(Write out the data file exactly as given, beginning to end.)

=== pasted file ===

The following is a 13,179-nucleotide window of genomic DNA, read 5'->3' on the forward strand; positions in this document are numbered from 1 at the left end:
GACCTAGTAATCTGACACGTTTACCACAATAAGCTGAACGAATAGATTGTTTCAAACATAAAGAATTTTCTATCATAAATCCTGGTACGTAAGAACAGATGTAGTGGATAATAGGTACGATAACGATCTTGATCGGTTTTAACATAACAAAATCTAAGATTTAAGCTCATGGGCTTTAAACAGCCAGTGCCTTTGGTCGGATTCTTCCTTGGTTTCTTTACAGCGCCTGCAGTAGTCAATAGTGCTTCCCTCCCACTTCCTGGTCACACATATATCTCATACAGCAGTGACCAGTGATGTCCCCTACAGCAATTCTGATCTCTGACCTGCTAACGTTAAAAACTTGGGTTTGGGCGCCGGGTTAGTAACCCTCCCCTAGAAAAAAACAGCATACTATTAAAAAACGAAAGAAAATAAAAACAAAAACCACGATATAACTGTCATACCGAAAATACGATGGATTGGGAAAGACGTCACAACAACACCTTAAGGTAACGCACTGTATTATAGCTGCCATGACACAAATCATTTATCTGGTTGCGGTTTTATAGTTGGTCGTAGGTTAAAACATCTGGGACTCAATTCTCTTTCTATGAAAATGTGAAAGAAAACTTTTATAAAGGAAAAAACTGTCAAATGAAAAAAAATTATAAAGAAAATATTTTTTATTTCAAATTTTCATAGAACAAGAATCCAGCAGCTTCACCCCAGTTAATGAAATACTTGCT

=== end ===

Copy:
The following is a 13,179-nucleotide window of genomic DNA, read 5'->3' on the forward strand; positions in this document are numbered from 1 at the left end:
GACCTAGTAATCTGACACGTTTACCACAATAAGCTGAACGAATAGATTGTTTCAAACATAAAGAATTTTCTATCATAAATCCTGGTACGTAAGAACAGATGTAGTGGATAATAGGTACGATAACGATCTTGATCGGTTTTAACATAACAAAATCTAAGATTTAAGCTCATGGGCTTTAAACAGCCAGTGCCTTTGGTCGGATTCTTCCTTGGTTTCTTTACAGCGCCTGCAGTAGTCAATAGTGCTTCCCTCCCACTTCCTGGTCACACATATATCTCATACAGCAGTGACCAGTGATGTCCCCTACAGCAATTCTGATCTCTGACCTGCTAACGTTAAAAACTTGGGTTTGGGCGCCGGGTTAGTAACCCTCCCCTAGAAAAAAACAGCATACTATTAAAAAACGAAAGAAAATAAAAACAAAAACCACGATATAACTGTCATACCGAAAATACGATGGATTGGGAAAGACGTCACAACAACACCTTAAGGTAACGCACTGTATTATAGCTGCCATGACACAAATCATTTATCTGGTTGCGGTTTTATAGTTGGTCGTAGGTTAAAACATCTGGGACTCAATTCTCTTTCTATGAAAATGTGAAAGAAAACTTTTATAAAGGAAAAAACTGTCAAATGAAAAAAAATTATAAAGAAAATATTTTTTATTTCAAATTTTCATAGAACAAGAATCCAGCAGCTTCACCCCAGTTAATGAAATACTTGCT